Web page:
(Think that you can't rent movies at Netflix that contain legitimately explicit sexuality? Think again, my frustrated friend! In this special essay series, I look at a total of thirty mainstream films made over the last forty years, all of which contain scenes of such actual graphic sex acts as fellatio and penetration, reviewing them not in only in terms of the movie's quality itself but also the amount of sex it portrays, and whether this sex is any fun or not to actually watch. For more about how these movies were chosen, as well as the full list of all thirty titles, you can click here; and don't forget, these reviews are also mixed into the master list of all movies reviewed here, over at CCLaP's main movie page.)
The story in a nutshell: The classic definition of a postmodern "metafilm," this erotic thriller from middle-aged French director Jean-Claude Brisseau is about a middle-aged French director who's decided to make an erotic thriller; and in order to make it as legitimate a reflection as possible of the actual dark erotic fantasies dreamt up by the hot 25-year-old girls who will be playing the main parts (as opposed to what a lecherous middle-aged man might guess would be the dark erotic fantasies of hot 25-year-old girls), our antihero Francois decides to create the script through a Mike-Leigh-style improvisational process with the women trying out for the film, getting them to admit their own unspeakable fantasies on camera during the audition process and even convincing some of them to act these fantasies out for possible inclusion in the finished movie. As such, then, the first half of Exterminating Angels reads almost as a comedy, as Brisseau goes out of his way to show just how creeped out the vast majority of the hot 25-year-old girls trying out for this movie are by this prospect, fleeing their tryouts in haste as if Francois were a lollipop-offering raincoater, even as he is indeed able to find a handful of emotionally unstable trainwrecks perfectly happy to participate in the process. (And note that the married Francois doesn't sleep with any of the women himself, considering himself a professional who is above such things, an attitude which will ironically come to bite him in the ass once everything starts going wrong.)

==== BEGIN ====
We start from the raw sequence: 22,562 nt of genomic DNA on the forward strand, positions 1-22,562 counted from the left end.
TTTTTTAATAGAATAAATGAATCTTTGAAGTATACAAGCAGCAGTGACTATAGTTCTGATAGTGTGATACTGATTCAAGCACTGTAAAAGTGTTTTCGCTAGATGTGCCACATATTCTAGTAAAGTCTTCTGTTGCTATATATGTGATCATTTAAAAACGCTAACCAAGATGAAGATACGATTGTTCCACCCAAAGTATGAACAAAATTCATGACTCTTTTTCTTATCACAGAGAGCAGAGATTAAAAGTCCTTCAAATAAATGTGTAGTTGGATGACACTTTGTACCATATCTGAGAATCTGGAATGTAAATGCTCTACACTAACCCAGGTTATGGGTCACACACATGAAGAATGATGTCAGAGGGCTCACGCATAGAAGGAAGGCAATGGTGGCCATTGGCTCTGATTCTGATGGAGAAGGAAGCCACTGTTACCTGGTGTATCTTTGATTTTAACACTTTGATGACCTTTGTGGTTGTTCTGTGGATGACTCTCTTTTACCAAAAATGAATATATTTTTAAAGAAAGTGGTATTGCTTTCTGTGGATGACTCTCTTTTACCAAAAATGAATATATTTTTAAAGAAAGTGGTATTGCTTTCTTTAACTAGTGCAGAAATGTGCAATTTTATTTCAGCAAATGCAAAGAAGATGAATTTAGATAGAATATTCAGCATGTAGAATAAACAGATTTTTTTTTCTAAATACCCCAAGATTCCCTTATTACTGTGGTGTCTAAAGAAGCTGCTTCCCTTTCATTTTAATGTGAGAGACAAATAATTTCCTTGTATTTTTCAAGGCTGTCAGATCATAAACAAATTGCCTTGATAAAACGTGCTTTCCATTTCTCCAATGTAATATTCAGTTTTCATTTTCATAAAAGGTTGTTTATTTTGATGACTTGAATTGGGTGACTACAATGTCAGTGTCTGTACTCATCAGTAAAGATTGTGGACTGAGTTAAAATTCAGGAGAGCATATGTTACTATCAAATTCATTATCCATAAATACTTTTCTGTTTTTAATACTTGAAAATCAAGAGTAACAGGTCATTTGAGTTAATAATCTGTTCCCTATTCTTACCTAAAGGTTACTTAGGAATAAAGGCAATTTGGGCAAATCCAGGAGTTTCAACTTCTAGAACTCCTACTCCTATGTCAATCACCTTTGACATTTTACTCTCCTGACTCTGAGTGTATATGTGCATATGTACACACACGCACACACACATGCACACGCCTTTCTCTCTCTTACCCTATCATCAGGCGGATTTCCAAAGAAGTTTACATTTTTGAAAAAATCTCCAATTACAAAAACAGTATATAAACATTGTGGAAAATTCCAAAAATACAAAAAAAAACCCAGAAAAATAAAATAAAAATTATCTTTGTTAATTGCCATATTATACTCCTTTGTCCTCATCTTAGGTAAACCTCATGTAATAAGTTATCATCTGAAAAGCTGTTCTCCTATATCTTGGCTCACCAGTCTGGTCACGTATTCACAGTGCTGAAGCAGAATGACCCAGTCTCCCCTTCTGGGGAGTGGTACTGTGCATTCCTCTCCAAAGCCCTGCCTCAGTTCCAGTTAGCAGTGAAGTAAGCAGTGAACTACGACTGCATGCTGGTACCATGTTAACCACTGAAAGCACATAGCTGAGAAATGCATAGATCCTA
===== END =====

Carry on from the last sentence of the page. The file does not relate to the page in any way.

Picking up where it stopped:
And go wrong everything indeed does; because let's face it, if a hot 25-year-old emotional trainwreck is crazy enough to have lesbian sex on camera with a stranger for the benefit of a movie which she hasn't actually been hired for yet, she's crazy enough to make that director's life a living hell once she grows tired of the entire thing, turning the second half into the legitimate erotic thriller promised all along, as Francois deals with fake charges of sexual abuse, stalkeresque behavior from all his leads, and a smear campaign that almost drums him out of the entire industry in general. Is he the unfair victim of a Fatal Attraction type situation? Or does he deserve the nightmare that his life eventually becomes, for being the one person in the entire situation supposedly old and smart enough to know better, yet blithely going along with the car crash anyway and convinced that there will be no price to pay for it all? That's the central question driving this entire movie, one that Brisseau wisely doesn't answer but rather allows us audience members to decide on our own.